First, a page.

A clerk described how “senior governors (ie, the holy trinity of the safeguarding governor, the chair and the vice-chair) have seen their work rate rise” because of safeguarding concerns, as so many children were missing from school and were hard to reach.

One governor and one trustee among the case studies had resigned since the pandemic because of the increasing demands of their day-time job.

Governance in person stopped

Governors also reported that they had to rely more on school reporting when it came to recruitment, safeguarding and exclusions, and that it was harder to “triangulate” this with visits in person to their schools.

“Lack of face-to-face discussion was seen to be a limiting factor on effectiveness,” the report says.

One chair, in the context of recruitment without face-to-face discussion, said: “Time will tell if it is effective.” 

Another governor commented that “it is difficult to show concern and empathy when the attendees of exclusion panels cannot see your body language”.

More information to process with ‘constant government guidance’

Interviewees also said that they were spending more time on processing information than usual, while one chair said that constant government guidance had “required flexibility to accommodate the changes”.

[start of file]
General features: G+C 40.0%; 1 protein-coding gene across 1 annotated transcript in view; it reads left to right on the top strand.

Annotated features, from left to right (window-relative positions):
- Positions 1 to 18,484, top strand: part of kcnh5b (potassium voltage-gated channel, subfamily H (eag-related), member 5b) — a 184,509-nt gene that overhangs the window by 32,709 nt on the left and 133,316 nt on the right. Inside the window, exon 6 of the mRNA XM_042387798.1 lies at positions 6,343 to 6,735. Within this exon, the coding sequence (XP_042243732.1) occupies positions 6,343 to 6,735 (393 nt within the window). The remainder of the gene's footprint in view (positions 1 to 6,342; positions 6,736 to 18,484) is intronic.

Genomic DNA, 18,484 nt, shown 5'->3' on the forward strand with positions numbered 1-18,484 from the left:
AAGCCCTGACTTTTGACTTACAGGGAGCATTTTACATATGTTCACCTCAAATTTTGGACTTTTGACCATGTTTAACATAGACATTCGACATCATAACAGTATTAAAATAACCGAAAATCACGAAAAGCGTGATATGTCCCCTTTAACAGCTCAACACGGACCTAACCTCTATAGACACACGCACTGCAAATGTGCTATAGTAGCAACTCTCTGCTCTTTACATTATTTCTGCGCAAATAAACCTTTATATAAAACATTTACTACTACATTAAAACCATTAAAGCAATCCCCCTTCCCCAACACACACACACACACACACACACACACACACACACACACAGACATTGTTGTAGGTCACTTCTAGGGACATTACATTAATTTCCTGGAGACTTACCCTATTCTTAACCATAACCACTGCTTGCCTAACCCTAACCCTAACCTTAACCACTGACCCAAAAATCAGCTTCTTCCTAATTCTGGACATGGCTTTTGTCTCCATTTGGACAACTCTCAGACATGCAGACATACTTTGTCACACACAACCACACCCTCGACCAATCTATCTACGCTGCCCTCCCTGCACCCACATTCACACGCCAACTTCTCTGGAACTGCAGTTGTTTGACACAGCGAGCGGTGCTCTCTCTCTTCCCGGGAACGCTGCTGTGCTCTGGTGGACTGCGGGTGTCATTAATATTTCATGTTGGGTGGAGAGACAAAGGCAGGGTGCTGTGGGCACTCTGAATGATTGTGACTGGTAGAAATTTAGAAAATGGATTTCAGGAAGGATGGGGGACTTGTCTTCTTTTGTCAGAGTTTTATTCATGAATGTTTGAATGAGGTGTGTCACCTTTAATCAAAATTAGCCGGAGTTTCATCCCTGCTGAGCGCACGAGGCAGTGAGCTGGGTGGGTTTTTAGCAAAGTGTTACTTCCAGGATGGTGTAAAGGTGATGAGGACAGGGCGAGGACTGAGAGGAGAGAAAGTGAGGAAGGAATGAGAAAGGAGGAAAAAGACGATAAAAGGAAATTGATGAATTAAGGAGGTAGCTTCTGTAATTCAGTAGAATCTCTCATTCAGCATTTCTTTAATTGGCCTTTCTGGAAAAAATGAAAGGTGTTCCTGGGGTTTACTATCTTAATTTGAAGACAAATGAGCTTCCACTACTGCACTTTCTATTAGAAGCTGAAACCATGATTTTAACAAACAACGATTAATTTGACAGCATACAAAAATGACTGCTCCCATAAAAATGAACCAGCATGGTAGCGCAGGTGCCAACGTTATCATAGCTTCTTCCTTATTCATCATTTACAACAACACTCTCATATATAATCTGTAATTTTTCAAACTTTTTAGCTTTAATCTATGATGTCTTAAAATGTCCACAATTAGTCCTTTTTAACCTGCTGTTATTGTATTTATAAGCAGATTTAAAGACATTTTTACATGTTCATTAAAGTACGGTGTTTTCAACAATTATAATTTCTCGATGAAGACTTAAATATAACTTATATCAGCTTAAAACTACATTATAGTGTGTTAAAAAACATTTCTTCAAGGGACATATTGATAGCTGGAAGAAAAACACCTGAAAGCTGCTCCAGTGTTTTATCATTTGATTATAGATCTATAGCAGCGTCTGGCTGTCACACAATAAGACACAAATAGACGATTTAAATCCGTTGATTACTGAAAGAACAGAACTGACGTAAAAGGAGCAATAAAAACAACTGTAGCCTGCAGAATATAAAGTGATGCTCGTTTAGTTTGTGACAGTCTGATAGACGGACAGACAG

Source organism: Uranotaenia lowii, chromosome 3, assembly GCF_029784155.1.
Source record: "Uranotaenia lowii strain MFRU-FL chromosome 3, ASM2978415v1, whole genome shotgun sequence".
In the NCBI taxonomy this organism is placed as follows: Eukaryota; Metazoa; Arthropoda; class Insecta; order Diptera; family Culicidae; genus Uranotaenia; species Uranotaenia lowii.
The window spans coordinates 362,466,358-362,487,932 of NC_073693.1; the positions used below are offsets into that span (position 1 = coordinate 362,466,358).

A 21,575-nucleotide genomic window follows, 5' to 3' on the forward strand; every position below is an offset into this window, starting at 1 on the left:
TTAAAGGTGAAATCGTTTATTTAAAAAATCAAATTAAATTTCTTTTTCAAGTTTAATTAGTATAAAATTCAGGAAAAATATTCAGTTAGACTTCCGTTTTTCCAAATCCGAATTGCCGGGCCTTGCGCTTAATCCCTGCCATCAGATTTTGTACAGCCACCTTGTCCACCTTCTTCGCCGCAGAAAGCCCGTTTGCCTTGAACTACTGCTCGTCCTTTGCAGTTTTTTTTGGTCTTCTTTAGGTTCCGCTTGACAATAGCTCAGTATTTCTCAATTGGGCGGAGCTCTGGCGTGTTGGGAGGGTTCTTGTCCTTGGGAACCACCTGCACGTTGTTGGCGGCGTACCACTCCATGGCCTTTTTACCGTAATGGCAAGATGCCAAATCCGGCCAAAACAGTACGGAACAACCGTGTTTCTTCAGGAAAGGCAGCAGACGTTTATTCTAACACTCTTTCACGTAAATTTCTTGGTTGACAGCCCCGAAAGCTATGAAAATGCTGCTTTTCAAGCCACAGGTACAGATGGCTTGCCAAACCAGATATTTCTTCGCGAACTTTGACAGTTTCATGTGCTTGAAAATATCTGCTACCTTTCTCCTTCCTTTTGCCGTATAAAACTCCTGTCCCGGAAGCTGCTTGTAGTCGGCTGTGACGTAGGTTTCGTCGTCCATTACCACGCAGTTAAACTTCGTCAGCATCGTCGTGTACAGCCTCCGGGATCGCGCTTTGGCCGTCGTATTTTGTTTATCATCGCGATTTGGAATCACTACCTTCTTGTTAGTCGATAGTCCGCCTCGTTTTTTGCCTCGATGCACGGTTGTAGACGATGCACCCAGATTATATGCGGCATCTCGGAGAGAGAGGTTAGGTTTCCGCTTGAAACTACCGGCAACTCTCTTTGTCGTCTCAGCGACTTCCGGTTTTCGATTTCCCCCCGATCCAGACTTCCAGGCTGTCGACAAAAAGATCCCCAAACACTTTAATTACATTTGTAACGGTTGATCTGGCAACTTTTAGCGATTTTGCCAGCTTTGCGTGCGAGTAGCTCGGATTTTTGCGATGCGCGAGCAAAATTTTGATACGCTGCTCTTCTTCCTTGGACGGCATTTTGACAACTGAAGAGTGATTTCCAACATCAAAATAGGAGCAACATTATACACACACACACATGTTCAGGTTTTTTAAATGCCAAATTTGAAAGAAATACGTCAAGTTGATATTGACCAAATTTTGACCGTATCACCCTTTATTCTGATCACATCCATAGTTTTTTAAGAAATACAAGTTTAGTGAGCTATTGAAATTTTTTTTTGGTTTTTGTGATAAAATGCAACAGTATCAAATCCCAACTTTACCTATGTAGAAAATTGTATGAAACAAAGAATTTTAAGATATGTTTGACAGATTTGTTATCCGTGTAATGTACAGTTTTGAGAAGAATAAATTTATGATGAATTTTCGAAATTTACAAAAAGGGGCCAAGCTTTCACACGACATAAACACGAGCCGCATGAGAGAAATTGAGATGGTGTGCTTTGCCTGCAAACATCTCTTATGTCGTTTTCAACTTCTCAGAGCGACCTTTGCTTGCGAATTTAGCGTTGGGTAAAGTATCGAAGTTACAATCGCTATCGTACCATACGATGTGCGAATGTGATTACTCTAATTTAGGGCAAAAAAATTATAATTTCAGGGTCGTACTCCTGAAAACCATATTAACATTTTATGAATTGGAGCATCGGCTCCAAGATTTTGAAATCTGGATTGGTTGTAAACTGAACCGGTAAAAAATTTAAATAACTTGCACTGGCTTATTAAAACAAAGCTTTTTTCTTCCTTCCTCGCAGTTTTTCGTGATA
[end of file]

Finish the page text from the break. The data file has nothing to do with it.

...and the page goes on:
A clerk explained that, in a usual year, governing boards can anticipate which documents are released and at what time of year, but that during the pandemic “there had been a rolling amount of information on top of the normal level”.

She described information  as “coming out almost daily at one point”.

“I have had to do a hell of a lot more reading than normal. I will read everything that comes in because if I don’t understand it, how can I minute it?” she added.

Governors need more training to challenge leaders

In one case study, the executive leader said that the pandemic had “put the spotlight” on the fact that the governors were not supporting and challenging as they should be.

“He felt the pandemic had highlighted the need for the governors to undergo more training as he was finding it ‘frustrating’ that they were not holding him to account, and this had been very apparent during the pandemic, as governors rarely asked any questions during board meetings,” the report says.

In another case study, the executive leader felt that Covid-19 may have disrupted normal governors’ training, as they had not accessed as much as they would have.

He said that “maybe the long-term consequences of all this is that our governors may be a little less well trained”.

“We have had no whole-governors’ training sessions since the pandemic and we would normally have had some,” he added.

Monitoring exam performance could be more difficult after Covid

Some of the exam data at schools in their area were considered by governors to be “concerningly different” from results in previous years, with one interviewee asking: “What kind of validity can we put on them [results]?”

Another interviewee reflected that educational performance monitoring will be “challenging in the future and their governing board will need to consider how to scrutinise the data effectively and with appropriate caveats”, the report says.

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author bio

Catherine Lough

Catherine Lough is a reporter at Tes.

Find me on Twitter @CathImogenLough